Council cutbacks in port operations at Sullom Voe are being blamed for eroding standards and making Shetland more vulnerable to an oil tanker disaster.
The man who ran operations when the port was held up to the world as a model of safe operation, Captain George Sutherland, said he believed port safety had been “severely compromised” on Tuesday night when port control at Sella Ness was left unmanned for the first time in 33 years. A lack of Vessel Traffic Service (VTS) staff caused the port to be closed to shipping.
A senior seafarer at the port who expressed his worries to The Shetland Times on Wednesday said the incident exposed the cracks that are appearing in the tried and trusted systems at Sullom Voe due to job cuts and new working systems which have already shaved nearly £1 million off running costs. He said: “We’re getting the ingredients together for a serious accident here. Changes that are being made are increasing the likelihood.”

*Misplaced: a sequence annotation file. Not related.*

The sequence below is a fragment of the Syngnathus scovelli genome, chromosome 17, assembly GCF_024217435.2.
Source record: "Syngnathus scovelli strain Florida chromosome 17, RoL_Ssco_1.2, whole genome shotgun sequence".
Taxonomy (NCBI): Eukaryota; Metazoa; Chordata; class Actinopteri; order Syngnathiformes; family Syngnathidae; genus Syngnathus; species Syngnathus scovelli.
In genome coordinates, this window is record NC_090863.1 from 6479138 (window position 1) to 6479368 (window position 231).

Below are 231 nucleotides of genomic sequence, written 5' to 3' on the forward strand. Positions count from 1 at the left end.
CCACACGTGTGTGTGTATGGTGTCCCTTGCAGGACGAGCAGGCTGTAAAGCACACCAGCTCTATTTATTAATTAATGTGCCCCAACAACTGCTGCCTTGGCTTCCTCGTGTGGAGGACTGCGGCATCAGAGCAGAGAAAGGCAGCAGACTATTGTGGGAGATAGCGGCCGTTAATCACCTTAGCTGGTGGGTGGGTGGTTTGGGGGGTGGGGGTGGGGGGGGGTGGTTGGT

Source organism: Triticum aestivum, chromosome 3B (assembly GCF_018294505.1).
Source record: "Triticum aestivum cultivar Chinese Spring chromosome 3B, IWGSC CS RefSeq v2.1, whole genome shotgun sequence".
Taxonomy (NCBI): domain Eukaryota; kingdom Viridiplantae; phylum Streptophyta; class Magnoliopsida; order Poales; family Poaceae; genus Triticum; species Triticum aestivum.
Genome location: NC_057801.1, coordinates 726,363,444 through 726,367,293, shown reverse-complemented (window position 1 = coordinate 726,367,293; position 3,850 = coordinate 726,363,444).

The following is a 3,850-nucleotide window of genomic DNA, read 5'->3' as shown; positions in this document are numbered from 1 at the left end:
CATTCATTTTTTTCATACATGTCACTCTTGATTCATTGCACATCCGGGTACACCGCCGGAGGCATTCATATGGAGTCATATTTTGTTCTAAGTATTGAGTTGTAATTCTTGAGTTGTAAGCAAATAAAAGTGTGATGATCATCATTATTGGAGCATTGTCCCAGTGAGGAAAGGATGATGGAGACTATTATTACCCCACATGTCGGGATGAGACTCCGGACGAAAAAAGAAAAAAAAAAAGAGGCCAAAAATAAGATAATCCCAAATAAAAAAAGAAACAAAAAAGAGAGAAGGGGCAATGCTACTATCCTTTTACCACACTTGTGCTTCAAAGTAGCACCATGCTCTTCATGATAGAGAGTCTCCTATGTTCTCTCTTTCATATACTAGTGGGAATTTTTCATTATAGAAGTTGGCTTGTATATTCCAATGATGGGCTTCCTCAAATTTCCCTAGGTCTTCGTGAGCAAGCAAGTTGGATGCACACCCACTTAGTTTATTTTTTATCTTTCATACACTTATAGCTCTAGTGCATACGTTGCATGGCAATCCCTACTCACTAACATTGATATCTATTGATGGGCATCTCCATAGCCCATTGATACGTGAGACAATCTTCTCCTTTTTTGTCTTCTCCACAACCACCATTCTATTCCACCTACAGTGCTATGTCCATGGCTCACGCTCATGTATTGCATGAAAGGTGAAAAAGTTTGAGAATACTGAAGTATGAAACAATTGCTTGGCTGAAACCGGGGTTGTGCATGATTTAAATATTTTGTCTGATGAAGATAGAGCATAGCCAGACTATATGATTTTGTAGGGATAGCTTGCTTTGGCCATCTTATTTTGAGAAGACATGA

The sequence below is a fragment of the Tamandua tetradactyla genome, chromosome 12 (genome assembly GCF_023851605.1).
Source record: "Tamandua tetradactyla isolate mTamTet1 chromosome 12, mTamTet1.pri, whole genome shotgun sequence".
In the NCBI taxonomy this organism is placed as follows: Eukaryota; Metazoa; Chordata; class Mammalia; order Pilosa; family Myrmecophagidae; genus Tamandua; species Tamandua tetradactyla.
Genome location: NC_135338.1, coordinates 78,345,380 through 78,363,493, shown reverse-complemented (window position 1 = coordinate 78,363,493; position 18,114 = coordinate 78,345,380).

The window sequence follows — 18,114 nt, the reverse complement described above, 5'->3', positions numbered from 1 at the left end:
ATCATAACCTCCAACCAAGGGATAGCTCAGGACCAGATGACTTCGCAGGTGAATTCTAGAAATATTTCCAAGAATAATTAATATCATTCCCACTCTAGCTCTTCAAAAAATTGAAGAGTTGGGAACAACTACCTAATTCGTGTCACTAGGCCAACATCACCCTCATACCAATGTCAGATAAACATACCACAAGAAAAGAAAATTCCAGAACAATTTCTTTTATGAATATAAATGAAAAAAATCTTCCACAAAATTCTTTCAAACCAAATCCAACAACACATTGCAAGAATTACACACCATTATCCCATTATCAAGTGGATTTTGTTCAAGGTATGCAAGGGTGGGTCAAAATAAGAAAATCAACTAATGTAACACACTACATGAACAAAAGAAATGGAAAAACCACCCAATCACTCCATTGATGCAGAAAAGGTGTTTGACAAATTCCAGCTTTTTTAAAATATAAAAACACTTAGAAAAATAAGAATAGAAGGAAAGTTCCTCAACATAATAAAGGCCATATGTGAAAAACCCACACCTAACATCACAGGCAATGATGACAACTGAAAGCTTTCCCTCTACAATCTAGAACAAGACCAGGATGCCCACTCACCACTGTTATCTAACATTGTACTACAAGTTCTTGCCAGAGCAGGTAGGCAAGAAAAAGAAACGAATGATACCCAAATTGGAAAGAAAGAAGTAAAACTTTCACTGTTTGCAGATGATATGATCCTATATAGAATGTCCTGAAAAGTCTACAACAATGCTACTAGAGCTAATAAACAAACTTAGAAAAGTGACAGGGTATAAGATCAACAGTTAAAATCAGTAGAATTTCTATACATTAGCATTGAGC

He voiced concern about the buying-in of VTS operators from the Humber in England who are being trained on four-day “crash courses” so they can fill in during staff shortages at the council’s ports and harbours building at Sella Ness.
The source also said rumours about continuing problems with the two new £7 million tugs are accurate, giving rise to a lack of confidence in the vessels when they are in action at sea.
Meanwhile, Sullom Voe may even be forced to close for periods later this year if council tugmen strike as a result of their union Unite’s decision to ballot for action in protest at proposed job cuts and new shift patterns.